In Adrift: America in 100 Charts, author Scott Galloway makes the point that one reason the United States is losing its way is because many of us don’t talk to each other anymore. He points out that the percentage of adults who speak to their neighbors dropped from 71 percent in 2008 to 54 percent in 2017. The percentage of Americans who attend church, temple, or mosque dropped from 68 percent in 1990 to 47 percent in 2020—reflecting a loss of community that will be hard to replace.
“Studies of our interactions show that real-world interactions with others increase empathy and tolerance generally,” Galloway, a professor of business at New York University, writes in the book. “What degree of tolerance will we lose when we stop engaging with and integrating into our communities?”
Those numbers and Galloway’s sobering question are valuable reminders of how schools can play a vital role in helping all of us begin talking to each other again in meaningful ways—and, in turn, foster the kind of empathy and tolerance that will keep the country from drifting away from its better self.
In September, I wrote an essay for Education Week’s Big Ideas special report titled “Why Can’t We Talk to Each Other Anymore?” It examined why the K-12 field, and the country more generally, had descended in many communities into an environment of rigid, binary thinking and nasty, uncivil discourse.
The essay raised the question: What can schools do to upend this way of thinking? Here are 4 tips to get started:
1. Listen more and talk less.
It is that simple. I am a talker by nature so this can be a challenge for me and people I am in contact with. But two years ago, I made a vow to listen more to family, friends, and work colleagues, even people I hardly know. This change has been more empowering and refreshing than you can imagine. And I am getting far fewer complaints from my wife that I am interrupting her. Help your students learn to become better listeners—it will serve them well in their personal as well as their professional lives.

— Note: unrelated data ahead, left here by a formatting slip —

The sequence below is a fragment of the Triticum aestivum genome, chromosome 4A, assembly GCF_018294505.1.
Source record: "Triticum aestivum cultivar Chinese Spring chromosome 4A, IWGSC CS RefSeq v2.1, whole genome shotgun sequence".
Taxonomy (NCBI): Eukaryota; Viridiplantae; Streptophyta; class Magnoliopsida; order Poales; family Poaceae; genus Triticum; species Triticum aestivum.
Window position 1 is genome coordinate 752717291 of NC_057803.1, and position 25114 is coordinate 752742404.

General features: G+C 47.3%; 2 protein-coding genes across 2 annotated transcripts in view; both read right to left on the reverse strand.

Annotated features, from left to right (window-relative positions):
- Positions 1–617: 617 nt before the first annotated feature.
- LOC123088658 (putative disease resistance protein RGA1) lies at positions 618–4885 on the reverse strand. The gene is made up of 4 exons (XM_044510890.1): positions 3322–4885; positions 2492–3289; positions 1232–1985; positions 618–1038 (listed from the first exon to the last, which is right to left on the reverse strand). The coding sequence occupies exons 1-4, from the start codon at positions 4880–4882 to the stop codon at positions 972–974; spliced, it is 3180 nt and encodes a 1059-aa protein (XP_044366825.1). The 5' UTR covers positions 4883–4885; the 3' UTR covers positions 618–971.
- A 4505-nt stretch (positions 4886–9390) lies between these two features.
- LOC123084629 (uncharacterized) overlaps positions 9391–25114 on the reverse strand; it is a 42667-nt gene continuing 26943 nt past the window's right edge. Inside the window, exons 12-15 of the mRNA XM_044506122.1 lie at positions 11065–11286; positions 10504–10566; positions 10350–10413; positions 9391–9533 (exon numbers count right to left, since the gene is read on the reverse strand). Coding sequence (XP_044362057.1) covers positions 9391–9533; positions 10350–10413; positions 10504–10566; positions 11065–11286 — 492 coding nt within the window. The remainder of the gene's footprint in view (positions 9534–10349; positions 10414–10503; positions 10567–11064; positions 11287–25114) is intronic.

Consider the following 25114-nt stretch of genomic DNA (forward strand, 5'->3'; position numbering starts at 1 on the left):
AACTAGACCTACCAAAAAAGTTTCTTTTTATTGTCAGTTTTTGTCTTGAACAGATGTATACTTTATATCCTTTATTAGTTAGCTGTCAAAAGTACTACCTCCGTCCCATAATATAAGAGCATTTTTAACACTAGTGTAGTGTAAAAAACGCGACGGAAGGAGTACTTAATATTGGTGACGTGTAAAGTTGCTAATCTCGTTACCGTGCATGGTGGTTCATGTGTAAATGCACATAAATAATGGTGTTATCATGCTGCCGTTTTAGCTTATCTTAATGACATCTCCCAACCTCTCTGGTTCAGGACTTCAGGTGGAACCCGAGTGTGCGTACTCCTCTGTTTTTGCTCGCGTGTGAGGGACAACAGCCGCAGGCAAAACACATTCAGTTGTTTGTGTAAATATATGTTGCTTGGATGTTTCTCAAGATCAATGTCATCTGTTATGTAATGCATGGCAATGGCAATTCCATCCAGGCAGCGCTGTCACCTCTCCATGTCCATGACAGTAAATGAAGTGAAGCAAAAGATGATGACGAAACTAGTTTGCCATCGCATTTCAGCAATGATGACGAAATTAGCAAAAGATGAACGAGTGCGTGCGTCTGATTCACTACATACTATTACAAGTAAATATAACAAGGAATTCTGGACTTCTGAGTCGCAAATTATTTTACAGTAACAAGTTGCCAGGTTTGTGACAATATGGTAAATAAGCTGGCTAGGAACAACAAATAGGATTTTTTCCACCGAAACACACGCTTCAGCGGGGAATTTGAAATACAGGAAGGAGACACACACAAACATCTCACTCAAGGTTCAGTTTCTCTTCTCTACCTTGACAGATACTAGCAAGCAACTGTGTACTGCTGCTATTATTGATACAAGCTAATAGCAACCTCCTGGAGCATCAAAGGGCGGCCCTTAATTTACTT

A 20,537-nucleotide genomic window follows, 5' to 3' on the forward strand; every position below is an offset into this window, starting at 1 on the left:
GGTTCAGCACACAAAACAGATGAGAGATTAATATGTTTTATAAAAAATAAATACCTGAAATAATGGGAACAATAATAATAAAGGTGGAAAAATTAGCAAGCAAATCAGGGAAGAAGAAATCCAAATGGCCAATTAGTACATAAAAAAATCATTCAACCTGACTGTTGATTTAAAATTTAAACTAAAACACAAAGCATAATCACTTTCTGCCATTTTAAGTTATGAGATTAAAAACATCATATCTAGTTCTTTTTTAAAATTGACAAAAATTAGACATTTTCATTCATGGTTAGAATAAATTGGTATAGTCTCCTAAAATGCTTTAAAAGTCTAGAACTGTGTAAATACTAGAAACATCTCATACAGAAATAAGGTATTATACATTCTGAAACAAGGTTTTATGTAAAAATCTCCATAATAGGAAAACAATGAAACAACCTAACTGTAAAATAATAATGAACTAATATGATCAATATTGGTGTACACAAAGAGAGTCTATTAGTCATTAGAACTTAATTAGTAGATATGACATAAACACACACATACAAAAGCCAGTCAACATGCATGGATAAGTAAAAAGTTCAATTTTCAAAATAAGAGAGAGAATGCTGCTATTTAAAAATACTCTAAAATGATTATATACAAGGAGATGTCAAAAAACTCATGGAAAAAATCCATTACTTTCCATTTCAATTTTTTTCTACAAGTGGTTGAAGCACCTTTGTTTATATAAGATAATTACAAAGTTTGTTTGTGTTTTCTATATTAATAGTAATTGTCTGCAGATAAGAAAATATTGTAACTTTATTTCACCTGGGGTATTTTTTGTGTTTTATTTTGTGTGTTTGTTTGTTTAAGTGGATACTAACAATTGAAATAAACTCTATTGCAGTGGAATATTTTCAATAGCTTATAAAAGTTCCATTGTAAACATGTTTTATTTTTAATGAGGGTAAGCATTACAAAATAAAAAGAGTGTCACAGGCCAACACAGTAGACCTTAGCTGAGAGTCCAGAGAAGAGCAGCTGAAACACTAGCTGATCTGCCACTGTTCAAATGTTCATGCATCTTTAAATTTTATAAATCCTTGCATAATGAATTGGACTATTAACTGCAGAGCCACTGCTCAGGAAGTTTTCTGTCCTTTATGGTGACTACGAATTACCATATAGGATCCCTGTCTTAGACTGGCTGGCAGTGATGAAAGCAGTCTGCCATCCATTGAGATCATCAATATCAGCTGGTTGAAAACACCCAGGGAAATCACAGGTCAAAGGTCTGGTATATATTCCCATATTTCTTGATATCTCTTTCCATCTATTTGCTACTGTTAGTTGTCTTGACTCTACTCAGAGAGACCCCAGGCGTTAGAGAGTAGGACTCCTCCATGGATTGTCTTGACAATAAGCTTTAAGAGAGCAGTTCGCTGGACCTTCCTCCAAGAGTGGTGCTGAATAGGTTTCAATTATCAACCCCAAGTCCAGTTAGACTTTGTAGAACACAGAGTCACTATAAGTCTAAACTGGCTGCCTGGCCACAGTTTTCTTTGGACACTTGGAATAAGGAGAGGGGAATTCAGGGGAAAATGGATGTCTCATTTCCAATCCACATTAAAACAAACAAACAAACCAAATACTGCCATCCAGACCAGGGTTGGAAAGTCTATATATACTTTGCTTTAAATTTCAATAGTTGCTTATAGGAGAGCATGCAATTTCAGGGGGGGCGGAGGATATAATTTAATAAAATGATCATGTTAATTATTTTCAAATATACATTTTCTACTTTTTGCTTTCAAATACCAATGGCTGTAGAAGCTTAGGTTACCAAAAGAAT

2. Scale back the use of social media and encourage students to do the same.
Let me be clear, do not take the extreme approach and just shut down your social media accounts or tell students to do the same. That is a form of binary thinking of its own, and the reality is that social media provides a good chunk of social good, too, although there are rising concerns about hate speech and misinformation on Twitter since Elon Musk took over the company. If you want to think more about why this might be a good approach, I highly recommend you read social psychologist Jonathan Haidt’s piece in The Atlantic, “Why the Past 10 Years of American Life Have Been Uniquely Stupid.” He argues that social media platforms are “perfectly designed to bring about our most moralistic and least reflective selves.”
3. Give kids opportunities to challenge their own beliefs.
One of the most fascinating and powerful examples I witnessed came about as the result of the youngest of my three sons’ participation in his high school debate team. On several occasions, he was handed a debate position to argue that he was at odds with personally. The opportunity to challenge his own beliefs opened his eyes to new ways of thinking, and he continued down that intellectual path on his college debate team. As a result, he entered the workforce a far more analytical, creative, and open-minded thinker than he would have been otherwise.
4. Teach students the science of how their brains work.
Doing the reporting for my Big Ideas essay was a fascinating intellectual journey and led me to a book titled Thinking, Fast and Slow by Daniel Kahneman, a Nobel Prize-winning economist. Based on his extensive research, Kahneman explains that “fast thinking” leads people to make faulty, snap judgments based on limited or inaccurate information. People, then, lock in the belief, and that opinion gathers strength and emotion the more they argue in its favor. And, sometimes, that emotion rises to the level of anger and even violence. If we all learn more about how our brains work, we might be more likely to slow down—to pause and reflect before making those faulty, snap judgements.